Date: 27 June 2019
Council of Europe Restores Russia’s Rights in PACE Despite Ukraine’s Protests
The decision of the majority of members of the Parliamentary Assembly of the Council of Europe (PACE) to restore Russia’s voting rights means the end of the policy of European solidarity towards Moscow and the acceptance of its aggressive moves. It can now be expected that similar attempts of such a ‘‘reset’’ will also be made in other areas and through other pan-European institutions. Due to the aspirations of the majority of EU countries to normalise relations with Russia – of course, taking into account the fact that no concessions will be made on Russia’s part – the recently announced extension of sanctions seems to be purely ritual. The PACE decision is a serious defeat for Ukrainian diplomacy. Kyiv has failed to secure a majority against Russia’s return to the Assembly. The current harsh reaction of Ukraine, which, in practice, implies a drastic reduction in the country’s participation in the work of the Council of Europe, will most likely not change the general tendency towards Russia in Europe.
In 2014, the Parliamentary Assembly of the Council of Europe (PACE) suspended the voting rights of the Russian delegation due to the annexation of Crimea and the Kremlin’s support for pro-Russians separatists in the Ukrainian Donbass. At first, Moscow responded by boycotting the Assembly, then it stopped paying annual membership contributions to the Council of Europe (one of the largest contributions). The Kremlin even threatened to leave the organisation for good. Russia regained its full voting rights on the night of June 27-28. Out of 190 deputies, 118 voted in favour of restoring Russia’s voting rights, 62 against and 10 abstained. The decision was largely supported by the delegations of France, Italy, Spain, Portugal, Norway, Austria, Slovakia, Turkey, Iceland, Cyprus and the Republic of Azerbaijan. Some representatives of Switzerland, Germany, the Czech Republic and the Netherlands also voted in Russia’s favour. The main opponents of the decision were: Ukraine, Georgia, the United Kingdom, Poland, Sweden and the three Baltic states.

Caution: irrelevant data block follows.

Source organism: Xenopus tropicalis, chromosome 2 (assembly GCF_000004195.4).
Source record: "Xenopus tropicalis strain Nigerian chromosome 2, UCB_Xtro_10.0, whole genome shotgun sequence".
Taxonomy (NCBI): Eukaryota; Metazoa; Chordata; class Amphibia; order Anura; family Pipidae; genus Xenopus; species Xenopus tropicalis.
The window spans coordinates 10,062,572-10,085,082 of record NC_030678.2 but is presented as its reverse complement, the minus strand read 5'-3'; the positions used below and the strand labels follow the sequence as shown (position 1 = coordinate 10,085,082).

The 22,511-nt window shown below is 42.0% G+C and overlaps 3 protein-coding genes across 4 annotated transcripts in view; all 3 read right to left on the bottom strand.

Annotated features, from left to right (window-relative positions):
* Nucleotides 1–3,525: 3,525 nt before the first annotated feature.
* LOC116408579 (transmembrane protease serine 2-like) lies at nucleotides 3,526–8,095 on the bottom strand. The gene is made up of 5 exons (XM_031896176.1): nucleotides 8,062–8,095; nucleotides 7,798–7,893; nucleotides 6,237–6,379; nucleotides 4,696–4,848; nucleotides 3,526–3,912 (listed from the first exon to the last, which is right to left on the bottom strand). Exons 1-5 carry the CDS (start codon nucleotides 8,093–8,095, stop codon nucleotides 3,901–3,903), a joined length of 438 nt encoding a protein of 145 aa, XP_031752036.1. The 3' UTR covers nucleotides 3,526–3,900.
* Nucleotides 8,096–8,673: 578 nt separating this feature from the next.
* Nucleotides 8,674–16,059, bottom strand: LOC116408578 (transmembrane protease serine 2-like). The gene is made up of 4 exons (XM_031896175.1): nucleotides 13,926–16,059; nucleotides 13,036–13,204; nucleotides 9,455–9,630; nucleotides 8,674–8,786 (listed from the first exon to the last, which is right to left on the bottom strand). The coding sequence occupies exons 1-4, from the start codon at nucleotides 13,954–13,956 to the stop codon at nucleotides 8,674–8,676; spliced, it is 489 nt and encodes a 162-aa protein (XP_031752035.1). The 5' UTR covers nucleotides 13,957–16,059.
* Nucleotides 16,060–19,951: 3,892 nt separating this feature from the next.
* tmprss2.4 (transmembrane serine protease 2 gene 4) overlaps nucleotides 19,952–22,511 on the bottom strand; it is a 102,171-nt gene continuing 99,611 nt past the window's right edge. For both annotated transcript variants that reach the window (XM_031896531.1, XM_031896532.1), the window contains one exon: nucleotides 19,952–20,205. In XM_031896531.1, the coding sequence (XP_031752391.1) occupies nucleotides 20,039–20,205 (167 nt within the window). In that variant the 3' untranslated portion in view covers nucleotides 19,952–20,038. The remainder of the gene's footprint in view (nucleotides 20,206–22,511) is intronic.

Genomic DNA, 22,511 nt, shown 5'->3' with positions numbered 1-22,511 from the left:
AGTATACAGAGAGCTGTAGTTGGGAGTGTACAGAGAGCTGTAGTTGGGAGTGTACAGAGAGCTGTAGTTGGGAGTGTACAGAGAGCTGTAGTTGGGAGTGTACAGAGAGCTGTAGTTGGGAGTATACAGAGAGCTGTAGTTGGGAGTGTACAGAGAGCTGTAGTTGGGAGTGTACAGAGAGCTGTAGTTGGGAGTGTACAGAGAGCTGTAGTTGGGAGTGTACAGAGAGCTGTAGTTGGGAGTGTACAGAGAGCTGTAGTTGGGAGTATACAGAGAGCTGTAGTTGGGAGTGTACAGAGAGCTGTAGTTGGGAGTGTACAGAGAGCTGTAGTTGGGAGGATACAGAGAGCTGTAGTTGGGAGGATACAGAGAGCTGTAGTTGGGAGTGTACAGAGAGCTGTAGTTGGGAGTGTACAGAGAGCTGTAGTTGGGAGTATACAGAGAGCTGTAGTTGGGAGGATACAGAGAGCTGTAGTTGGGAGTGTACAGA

If content prepared by Warsaw Institute team is useful for you, please support our actions. Donations from private persons are necessary for the continuation of our mission.
The Ukrainian Ministry of Foreign Affairs announced that this means that the Assembly has departed from the standards and values that have once been recognised by the Council of Europe. While the Ukrainian delegation suspended its participation in PACE sessions, the Ministry of Foreign Affairs in Kyiv summoned its Permanent Representative to the Council of Europe, Dmytro Kuleba, for consultations. Ukrainian Minister of Foreign Affairs Pavlo Klimkin suggested cancelling the invitation for a delegation of the Parliamentary Assembly of the Council of Europe (PACE) to snap parliamentary elections in Ukraine scheduled on July 21 if the institution eventually confirms full voting rights for Russia’s delegation. President of Ukraine Volodymyr Zelensky expressed his disappointment at the restoration of Russia’s voting rights in the Parliamentary Assembly of the Council of Europe. He also indirectly admitted that he had failed to persuade French President Emmanuel Macron and German Chancellor Angela Merkel to support Kyiv’s stance on Russia’s return to PACE a few days earlier.
All texts (expect images) published by the Warsaw Institute Foundation may be disseminated on condition that their origin is stated.